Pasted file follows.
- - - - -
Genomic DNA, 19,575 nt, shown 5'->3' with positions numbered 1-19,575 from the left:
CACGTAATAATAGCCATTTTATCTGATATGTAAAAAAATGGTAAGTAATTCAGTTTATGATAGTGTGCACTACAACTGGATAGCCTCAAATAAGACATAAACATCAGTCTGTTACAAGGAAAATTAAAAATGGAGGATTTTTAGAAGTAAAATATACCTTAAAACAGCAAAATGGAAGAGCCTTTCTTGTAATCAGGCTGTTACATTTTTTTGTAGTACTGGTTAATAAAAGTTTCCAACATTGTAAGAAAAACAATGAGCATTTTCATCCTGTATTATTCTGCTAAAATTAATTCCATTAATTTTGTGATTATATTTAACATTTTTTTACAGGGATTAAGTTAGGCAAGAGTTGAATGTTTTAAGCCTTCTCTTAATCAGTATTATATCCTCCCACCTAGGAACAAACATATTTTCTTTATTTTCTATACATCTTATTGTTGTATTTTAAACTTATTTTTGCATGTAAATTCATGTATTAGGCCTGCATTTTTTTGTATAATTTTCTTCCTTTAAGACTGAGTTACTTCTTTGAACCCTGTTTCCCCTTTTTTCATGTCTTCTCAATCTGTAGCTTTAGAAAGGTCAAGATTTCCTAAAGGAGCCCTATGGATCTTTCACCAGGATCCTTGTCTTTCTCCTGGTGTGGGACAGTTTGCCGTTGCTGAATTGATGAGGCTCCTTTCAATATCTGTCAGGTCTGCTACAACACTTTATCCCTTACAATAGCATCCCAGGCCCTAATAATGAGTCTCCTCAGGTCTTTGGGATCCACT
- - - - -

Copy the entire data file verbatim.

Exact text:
Genomic DNA, 19,575 nt, shown 5'->3' with positions numbered 1-19,575 from the left:
CACGTAATAATAGCCATTTTATCTGATATGTAAAAAAATGGTAAGTAATTCAGTTTATGATAGTGTGCACTACAACTGGATAGCCTCAAATAAGACATAAACATCAGTCTGTTACAAGGAAAATTAAAAATGGAGGATTTTTAGAAGTAAAATATACCTTAAAACAGCAAAATGGAAGAGCCTTTCTTGTAATCAGGCTGTTACATTTTTTTGTAGTACTGGTTAATAAAAGTTTCCAACATTGTAAGAAAAACAATGAGCATTTTCATCCTGTATTATTCTGCTAAAATTAATTCCATTAATTTTGTGATTATATTTAACATTTTTTTACAGGGATTAAGTTAGGCAAGAGTTGAATGTTTTAAGCCTTCTCTTAATCAGTATTATATCCTCCCACCTAGGAACAAACATATTTTCTTTATTTTCTATACATCTTATTGTTGTATTTTAAACTTATTTTTGCATGTAAATTCATGTATTAGGCCTGCATTTTTTTGTATAATTTTCTTCCTTTAAGACTGAGTTACTTCTTTGAACCCTGTTTCCCCTTTTTTCATGTCTTCTCAATCTGTAGCTTTAGAAAGGTCAAGATTTCCTAAAGGAGCCCTATGGATCTTTCACCAGGATCCTTGTCTTTCTCCTGGTGTGGGACAGTTTGCCGTTGCTGAATTGATGAGGCTCCTTTCAATATCTGTCAGGTCTGCTACAACACTTTATCCCTTACAATAGCATCCCAGGCCCTAATAATGAGTCTCCTCAGGTCTTTGGGATCCACT